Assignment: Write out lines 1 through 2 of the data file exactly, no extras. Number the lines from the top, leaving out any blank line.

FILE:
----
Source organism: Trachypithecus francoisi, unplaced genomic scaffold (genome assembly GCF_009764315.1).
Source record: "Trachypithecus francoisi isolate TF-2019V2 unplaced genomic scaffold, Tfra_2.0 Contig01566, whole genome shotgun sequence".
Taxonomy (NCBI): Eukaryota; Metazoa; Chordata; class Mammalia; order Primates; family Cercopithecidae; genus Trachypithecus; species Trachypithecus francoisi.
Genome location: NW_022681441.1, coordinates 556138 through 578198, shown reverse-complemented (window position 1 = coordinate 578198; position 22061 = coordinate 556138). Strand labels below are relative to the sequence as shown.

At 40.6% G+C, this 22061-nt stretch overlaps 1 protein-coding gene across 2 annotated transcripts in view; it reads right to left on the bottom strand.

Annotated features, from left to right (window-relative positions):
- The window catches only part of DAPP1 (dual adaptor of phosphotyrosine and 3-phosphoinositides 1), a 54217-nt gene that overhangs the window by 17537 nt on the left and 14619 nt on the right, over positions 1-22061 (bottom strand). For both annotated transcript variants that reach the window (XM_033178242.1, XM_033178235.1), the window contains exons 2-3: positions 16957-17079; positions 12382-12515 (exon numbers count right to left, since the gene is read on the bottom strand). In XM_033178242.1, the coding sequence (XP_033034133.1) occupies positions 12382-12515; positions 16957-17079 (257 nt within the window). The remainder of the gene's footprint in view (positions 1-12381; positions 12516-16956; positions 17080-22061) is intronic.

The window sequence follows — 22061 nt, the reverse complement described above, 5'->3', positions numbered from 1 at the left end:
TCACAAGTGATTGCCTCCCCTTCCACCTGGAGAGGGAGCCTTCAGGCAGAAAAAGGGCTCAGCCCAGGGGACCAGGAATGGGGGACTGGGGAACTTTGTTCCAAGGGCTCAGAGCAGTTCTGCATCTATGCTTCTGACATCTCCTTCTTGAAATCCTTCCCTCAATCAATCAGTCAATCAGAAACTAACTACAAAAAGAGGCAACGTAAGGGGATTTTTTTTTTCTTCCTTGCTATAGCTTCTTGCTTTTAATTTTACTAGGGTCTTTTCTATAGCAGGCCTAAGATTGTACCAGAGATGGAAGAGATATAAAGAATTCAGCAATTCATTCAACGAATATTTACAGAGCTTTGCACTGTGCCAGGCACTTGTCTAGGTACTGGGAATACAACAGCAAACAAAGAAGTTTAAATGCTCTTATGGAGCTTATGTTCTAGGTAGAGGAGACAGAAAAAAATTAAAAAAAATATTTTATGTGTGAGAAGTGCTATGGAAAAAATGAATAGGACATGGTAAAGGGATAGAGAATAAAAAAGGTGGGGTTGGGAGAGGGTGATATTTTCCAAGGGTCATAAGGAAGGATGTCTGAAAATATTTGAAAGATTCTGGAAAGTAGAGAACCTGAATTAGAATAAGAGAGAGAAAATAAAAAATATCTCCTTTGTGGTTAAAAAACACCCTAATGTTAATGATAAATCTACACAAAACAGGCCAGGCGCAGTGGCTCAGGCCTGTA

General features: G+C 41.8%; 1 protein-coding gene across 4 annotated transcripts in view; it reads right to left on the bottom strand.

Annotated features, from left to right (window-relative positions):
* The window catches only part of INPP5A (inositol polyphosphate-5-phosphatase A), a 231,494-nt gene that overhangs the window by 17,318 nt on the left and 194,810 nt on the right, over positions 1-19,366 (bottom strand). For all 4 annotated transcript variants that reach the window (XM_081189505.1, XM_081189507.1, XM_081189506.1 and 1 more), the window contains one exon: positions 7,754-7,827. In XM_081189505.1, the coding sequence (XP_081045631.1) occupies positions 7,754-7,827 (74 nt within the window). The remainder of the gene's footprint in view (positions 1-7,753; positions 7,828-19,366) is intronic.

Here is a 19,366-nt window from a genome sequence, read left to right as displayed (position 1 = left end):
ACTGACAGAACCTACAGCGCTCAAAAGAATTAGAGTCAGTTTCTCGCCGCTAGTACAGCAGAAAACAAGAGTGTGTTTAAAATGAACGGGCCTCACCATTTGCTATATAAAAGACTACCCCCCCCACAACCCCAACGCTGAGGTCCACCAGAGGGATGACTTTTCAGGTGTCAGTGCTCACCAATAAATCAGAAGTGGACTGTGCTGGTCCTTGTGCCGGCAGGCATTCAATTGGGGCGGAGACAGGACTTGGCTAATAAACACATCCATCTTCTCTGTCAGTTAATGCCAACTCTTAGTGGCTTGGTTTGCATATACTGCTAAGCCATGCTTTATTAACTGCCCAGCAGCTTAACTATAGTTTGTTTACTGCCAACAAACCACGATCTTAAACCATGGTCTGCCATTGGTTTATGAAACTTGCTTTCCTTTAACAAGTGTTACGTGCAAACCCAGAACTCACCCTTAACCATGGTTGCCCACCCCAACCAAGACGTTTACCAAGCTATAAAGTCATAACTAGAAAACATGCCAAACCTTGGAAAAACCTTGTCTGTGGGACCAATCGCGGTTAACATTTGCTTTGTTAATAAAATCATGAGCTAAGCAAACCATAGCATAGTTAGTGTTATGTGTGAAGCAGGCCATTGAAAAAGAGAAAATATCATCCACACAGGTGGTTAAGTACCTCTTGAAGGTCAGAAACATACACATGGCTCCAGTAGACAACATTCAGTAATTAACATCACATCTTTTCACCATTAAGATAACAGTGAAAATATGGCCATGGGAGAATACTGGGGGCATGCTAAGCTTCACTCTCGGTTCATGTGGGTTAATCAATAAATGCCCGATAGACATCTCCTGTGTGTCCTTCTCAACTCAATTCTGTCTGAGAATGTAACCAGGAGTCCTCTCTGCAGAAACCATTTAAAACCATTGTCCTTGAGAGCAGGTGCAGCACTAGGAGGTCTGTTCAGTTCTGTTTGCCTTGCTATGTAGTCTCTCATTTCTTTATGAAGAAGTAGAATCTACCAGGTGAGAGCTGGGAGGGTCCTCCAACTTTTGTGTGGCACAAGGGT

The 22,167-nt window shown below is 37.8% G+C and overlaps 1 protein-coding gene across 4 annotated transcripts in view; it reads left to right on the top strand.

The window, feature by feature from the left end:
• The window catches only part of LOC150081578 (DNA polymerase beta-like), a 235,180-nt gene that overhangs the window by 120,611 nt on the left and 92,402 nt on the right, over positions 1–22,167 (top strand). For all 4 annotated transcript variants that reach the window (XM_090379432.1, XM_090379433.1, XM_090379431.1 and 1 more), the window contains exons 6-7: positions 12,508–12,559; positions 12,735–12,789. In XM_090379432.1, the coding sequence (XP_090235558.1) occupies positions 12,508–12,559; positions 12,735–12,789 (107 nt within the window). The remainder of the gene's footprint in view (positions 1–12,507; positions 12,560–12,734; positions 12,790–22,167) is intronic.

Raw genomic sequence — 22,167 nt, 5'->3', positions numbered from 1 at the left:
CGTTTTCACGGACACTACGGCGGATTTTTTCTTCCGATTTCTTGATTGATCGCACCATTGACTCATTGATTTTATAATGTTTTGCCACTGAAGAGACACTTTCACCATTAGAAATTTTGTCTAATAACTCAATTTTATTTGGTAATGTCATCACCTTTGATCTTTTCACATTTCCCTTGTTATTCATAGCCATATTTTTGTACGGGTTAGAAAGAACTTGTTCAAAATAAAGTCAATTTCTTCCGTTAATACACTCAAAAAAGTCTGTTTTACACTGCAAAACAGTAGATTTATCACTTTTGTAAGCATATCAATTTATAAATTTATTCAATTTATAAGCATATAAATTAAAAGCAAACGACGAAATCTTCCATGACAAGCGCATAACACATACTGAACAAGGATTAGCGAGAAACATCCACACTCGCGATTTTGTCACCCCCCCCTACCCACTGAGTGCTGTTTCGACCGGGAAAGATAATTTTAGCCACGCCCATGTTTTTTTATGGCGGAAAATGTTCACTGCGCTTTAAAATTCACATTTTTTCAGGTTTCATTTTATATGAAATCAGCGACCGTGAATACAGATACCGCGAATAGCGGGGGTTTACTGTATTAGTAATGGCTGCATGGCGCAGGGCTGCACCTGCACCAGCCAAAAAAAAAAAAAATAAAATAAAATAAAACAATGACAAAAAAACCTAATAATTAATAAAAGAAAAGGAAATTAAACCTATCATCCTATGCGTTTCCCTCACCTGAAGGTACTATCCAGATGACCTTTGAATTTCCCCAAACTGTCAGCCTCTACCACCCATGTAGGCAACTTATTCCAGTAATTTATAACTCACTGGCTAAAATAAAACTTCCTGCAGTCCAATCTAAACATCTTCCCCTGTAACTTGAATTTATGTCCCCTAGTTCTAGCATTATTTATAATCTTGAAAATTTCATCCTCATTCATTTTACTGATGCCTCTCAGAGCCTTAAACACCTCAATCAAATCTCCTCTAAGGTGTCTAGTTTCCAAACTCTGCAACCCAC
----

Source organism: Trachypithecus francoisi, unplaced genomic scaffold (genome assembly GCF_009764315.1).
Source record: "Trachypithecus francoisi isolate TF-2019V2 unplaced genomic scaffold, Tfra_2.0 Contig01566, whole genome shotgun sequence".